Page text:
Shortly after they acquired Goose Island, AB InBev is making another bogus move. The Illinois General Assembly heard a proposed bill this week that would allow small craft breweries in Illinois to distribute their own beers, AB wants to block this from happening. This would be great for those breweries that want to expand and expose their beers to a new market without getting involved with big corporate companies like Goose Island is doing now.
Currently beer gets to consumers by going through three different mediums: manufacturers, distributors and retailers. They claim this system helps keep one entity from dominating the entire market, but it effectively denies craft breweries from going directly to a bar or pub with their beer; they need pay money to hire a distributor. Apparently AB has been trying to gain market share and distribution rights in Chicago for quite some time, but was denied through court proceedings. Anheuser-Busch claimed this was discriminating to out-of-state brewers and somehow convinced a judge the ruling was wrong. Our corporate judicial system at work again. Dicks.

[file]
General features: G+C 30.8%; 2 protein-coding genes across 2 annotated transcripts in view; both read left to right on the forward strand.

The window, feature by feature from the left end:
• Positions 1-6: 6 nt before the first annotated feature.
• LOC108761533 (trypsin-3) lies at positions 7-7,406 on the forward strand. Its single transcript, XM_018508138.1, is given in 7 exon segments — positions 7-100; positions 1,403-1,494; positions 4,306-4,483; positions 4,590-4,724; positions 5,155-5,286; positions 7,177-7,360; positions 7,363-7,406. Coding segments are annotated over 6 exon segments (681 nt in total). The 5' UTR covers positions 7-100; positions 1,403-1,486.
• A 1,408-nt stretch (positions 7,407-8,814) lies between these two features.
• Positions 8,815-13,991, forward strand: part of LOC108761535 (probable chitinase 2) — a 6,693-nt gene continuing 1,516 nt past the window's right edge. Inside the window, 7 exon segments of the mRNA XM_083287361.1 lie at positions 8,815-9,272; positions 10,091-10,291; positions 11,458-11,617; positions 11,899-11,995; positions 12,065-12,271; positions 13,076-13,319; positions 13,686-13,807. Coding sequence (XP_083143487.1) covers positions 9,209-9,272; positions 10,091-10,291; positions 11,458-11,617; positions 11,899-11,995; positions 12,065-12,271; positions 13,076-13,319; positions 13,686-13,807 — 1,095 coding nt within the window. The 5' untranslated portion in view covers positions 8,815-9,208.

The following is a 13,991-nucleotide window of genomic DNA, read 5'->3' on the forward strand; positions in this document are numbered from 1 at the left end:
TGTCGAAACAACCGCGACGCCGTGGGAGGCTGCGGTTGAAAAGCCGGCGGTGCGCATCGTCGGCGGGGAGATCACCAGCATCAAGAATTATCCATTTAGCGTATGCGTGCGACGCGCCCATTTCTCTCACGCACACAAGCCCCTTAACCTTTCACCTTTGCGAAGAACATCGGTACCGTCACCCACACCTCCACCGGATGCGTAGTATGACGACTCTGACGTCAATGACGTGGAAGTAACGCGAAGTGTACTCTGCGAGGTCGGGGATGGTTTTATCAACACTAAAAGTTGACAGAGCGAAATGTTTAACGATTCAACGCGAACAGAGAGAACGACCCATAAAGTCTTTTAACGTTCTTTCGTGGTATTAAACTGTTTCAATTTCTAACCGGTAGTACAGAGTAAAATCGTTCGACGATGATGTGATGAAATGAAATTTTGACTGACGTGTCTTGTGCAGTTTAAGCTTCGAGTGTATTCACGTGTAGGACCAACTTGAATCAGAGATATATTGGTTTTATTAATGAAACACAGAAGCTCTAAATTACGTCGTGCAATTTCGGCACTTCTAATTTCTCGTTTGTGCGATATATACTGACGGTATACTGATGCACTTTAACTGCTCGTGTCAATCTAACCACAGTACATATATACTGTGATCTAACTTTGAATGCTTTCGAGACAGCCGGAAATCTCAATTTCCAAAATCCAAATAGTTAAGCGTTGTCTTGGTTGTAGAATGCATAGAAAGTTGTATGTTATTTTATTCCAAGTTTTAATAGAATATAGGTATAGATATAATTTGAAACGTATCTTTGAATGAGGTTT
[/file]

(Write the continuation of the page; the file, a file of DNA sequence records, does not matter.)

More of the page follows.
If the law is so discriminating, how come I can go to the liquor store and buy craft beer from Michigan, Indiana, California and countless other out-of-state breweries?
Basically what’s going to happen is that AB will control more distribution rights in Chicago and the rest of Illinois. This will make it harder for craft breweries to get their beers out there because you know AB won’t market these beers like they do their crappy watered-down piss in cans. We can also assume that AB would charge these small breweries too much for them to afford getting their beer distributed, so they won’t even have a chance in the first place.
I want to know what the owners of AB drink. You can rest assured it’s not Budweiser. If it is, gross. Why would you deny great beer from being manufactured and distributed? Money. What little money these craft breweries would be making is already destined to be in AB’s already fat pockets. God forbid we have the chance to drink good, new beer that hasn’t been around because by law it wasn’t allowed.